These pretty kebabs made with pork tenderloin and rosemary branches create similar flavors to traditional Italian porchetta in a fraction of the time.
Kosher salt and freshly ground black pepper
Roasted-carrot salads aren’t anything new, but I definitely amped mine up.
Long, cold New England winters would be unbearable if it weren’t for braises. There’s a solid six months between picking the last of the summer’s tomatoes and trimming the first spear of asparagus, and during that time I turn to sturdy long-cooked recipes like these short ribs, which have the added benefit of warming your kitchen as they cook. This is a recipe intended for a cold day, when the wind is blowing sideways and the snow shoveling feels never-ending.
Milk may not seem a likely braising liquid, but it works beautifully, tenderizing the meat and combining with the chicken juices and spices to create the sauce. You can brown the meat in advance, assemble the braise and refrigerate it, then pop it into the oven just before you want to eat; in under an hour you’ll have a comforting main course that’s perfect for a snowy evening.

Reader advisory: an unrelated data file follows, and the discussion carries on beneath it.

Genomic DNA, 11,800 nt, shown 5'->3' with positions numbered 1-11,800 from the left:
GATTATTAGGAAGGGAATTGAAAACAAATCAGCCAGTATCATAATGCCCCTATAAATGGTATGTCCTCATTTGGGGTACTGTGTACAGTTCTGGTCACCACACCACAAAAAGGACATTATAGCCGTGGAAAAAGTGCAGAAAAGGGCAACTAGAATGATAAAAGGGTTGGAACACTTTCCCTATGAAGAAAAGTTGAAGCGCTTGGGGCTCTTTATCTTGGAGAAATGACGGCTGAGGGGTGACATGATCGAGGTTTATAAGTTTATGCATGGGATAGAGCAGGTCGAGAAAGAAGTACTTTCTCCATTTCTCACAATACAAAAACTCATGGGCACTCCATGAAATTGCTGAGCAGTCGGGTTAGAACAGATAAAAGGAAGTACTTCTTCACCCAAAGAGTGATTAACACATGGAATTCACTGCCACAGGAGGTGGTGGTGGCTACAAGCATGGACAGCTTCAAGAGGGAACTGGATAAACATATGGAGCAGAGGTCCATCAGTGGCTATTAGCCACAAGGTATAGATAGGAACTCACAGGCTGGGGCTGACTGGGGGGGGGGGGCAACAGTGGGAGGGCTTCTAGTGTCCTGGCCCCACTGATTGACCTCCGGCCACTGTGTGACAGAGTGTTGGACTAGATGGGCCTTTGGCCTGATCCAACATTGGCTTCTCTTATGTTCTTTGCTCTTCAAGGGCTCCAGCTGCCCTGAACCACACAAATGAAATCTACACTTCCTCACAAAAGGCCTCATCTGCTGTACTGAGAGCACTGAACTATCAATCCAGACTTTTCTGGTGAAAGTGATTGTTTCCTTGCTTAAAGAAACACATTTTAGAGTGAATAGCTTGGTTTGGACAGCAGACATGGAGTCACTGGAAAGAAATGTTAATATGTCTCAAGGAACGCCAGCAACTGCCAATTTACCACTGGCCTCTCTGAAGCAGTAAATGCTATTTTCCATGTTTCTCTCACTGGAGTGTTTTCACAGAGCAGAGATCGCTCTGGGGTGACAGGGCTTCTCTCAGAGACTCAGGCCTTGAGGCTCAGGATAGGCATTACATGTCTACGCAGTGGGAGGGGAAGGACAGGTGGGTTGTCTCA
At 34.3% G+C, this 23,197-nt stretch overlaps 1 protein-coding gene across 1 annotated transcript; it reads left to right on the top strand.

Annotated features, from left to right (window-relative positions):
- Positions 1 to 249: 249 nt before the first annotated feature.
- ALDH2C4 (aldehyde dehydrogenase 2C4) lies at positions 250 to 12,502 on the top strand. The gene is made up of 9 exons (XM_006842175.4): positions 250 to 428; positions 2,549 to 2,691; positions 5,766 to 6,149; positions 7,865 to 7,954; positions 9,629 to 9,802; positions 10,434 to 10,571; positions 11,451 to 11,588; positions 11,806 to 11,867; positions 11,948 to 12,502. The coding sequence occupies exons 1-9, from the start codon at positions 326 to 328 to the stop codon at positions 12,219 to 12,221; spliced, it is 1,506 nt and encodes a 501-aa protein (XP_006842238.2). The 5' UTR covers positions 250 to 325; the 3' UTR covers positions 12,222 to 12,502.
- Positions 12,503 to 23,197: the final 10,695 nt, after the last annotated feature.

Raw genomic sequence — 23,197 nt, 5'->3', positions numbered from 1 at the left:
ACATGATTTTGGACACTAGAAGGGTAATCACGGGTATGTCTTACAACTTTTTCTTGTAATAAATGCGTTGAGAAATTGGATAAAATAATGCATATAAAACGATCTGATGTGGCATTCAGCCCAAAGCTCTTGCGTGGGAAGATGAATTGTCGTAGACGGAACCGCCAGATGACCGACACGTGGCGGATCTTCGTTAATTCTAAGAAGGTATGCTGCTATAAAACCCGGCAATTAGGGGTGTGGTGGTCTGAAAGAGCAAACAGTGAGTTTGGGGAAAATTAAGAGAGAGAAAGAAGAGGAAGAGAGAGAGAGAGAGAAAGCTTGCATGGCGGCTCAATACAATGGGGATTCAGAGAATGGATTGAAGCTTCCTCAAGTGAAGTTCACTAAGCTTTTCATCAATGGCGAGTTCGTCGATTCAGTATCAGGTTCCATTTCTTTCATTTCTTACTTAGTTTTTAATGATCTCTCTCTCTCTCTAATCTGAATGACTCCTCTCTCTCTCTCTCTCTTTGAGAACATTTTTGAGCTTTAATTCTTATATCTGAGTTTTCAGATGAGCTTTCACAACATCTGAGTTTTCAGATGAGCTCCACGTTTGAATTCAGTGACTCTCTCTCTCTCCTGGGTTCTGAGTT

This is one of those miraculous dishes that uses only a few basic ingredients (beef, onions, garlic, thyme, etc.), doesn’t require much technique or fussing, and yet produces a delectable and soul-satisfying dish that’s superb on its own but lends itself to leftover improvisation.
Want to elevate your cookout? This is the way to do it. Beef tenderloin makes any cookout special.